Biology of Sport
eISSN: 2083-1862
ISSN: 0860-021X
Biology of Sport
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vol. 38
Original paper

Performance and reference data in the jump squat at different relative loads in elite sprinters, rugby players, and soccer players

Irineu Loturco
1, 2, 3
Michael R. McGuigan
4, 5
Tomás T. Freitas
1, 2, 6
Pedro L. Valenzuela
7, 8
Lucas A. Pereira
1, 2
Fernando Pareja-Blanco

NAR – Nucleus of High Performance in Sport, São Paulo, Brazil
Department of Human Movement Sciences, Federal University of São Paulo, São Paulo, Brazil
University of South Wales, Pontypridd, Wales, United Kingdom
Sports Performance Research Institute New Zealand (SPRINZ), Auckland University of Technology, Auckland, New Zealand
School of Medical and Health Sciences, Edith Cowan University, Perth, Australia
UCAM Research Center for High Performance Sport – Catholic University of Murcia, UCAM, Spain
Department of Systems Biology, University of Alcalá, Madrid, Spain
Department of Sport and Health, Spanish Agency for Health Protection in Sport (AEPSAD), Madrid, Spain
Physical Performance & Sports Research Center, Pablo de Olavide University, Seville, Spain
Biol Sport. 2021;38(2):219–227
Online publish date: 2020/09/03
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The aims of this study were to compare the outcomes and provide reference data for a set of barbell mechanical parameters collected via a linear velocity transducer in 126 male sprinters (n = 62), rugby players (n = 32), and soccer players (n = 32). Bar-velocity, bar-force, and bar-power outputs were assessed in the jump-squat exercise with jump-squat height determined from bar-peak velocity. The test started at a load of 40% of the athletes’ body mass (BM), and a load of 10% of BM was gradually added until a clear decrement in the bar power was observed. Comparisons of bar variables among the three sports were performed using a one-way analysis of variance. Relative measures of bar velocity, force, and power, and jump-squat height were significantly higher in sprinters than in rugby (difference ranging between 5 and 35%) and soccer (difference ranging between 5 and 60%) players across all loads (40–110% of BM). Rugby players exhibited higher absolute bar-power (mean difference = 22%) and bar-force (mean difference = 16%) values than soccer players, but these differences no longer existed when the data were adjusted for BM (mean difference = 2.5%). Sprinters optimized their bar-power production at significantly greater relative loads (%BM) than rugby (mean difference = 22%) and soccer players (mean difference = 25%); nonetheless, all groups generated their maximum bar-power outputs at similar bar velocities. For the first time, we provided reference values for the jump-squat exercise for three different bar-velocity measures (i.e., mean, mean propulsive, and peak velocity) for sprinters, rugby players, and soccer players, over a wide range of relative loads. Practitioners can use these reference values to monitor their athletes and compare them with top-level sprinters and team-sport players.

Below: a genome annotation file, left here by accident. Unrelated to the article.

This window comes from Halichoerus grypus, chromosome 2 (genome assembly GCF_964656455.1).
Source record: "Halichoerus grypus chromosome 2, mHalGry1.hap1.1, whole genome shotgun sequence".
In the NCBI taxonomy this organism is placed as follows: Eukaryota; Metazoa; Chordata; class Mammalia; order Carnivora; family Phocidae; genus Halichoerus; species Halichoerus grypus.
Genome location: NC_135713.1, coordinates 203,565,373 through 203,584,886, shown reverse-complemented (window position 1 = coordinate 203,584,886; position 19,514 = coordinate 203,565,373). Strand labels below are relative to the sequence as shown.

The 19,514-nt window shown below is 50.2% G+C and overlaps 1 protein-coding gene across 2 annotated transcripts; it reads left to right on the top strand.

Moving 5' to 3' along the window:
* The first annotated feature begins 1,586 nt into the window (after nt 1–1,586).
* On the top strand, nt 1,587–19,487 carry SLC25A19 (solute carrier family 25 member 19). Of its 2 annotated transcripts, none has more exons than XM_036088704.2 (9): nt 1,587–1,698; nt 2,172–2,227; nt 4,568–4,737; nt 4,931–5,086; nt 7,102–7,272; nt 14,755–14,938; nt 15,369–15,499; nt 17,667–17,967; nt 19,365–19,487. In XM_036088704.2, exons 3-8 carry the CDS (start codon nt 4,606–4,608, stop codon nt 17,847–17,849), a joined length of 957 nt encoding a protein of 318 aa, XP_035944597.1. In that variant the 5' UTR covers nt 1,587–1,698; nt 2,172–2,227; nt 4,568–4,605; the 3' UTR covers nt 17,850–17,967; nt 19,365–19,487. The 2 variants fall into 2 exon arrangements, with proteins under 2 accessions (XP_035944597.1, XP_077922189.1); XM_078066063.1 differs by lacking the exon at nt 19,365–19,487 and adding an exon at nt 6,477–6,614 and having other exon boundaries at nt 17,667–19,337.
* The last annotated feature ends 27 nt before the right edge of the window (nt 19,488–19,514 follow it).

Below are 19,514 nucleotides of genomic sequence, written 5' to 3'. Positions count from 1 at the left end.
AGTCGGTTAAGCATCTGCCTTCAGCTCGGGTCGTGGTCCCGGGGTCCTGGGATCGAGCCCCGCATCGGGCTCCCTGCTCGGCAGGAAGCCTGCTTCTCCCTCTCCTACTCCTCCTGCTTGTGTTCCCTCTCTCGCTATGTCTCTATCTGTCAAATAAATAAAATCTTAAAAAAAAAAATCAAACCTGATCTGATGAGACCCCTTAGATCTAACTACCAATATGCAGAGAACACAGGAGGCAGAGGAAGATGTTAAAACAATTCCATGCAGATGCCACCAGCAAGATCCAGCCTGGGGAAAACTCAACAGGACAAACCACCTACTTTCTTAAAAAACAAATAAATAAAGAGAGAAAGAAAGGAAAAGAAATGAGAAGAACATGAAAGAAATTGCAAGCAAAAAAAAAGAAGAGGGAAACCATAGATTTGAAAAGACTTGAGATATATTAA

Ballistic exercises, Loaded jumps, Olympic athletes, Track and field, Resistance training, Power output

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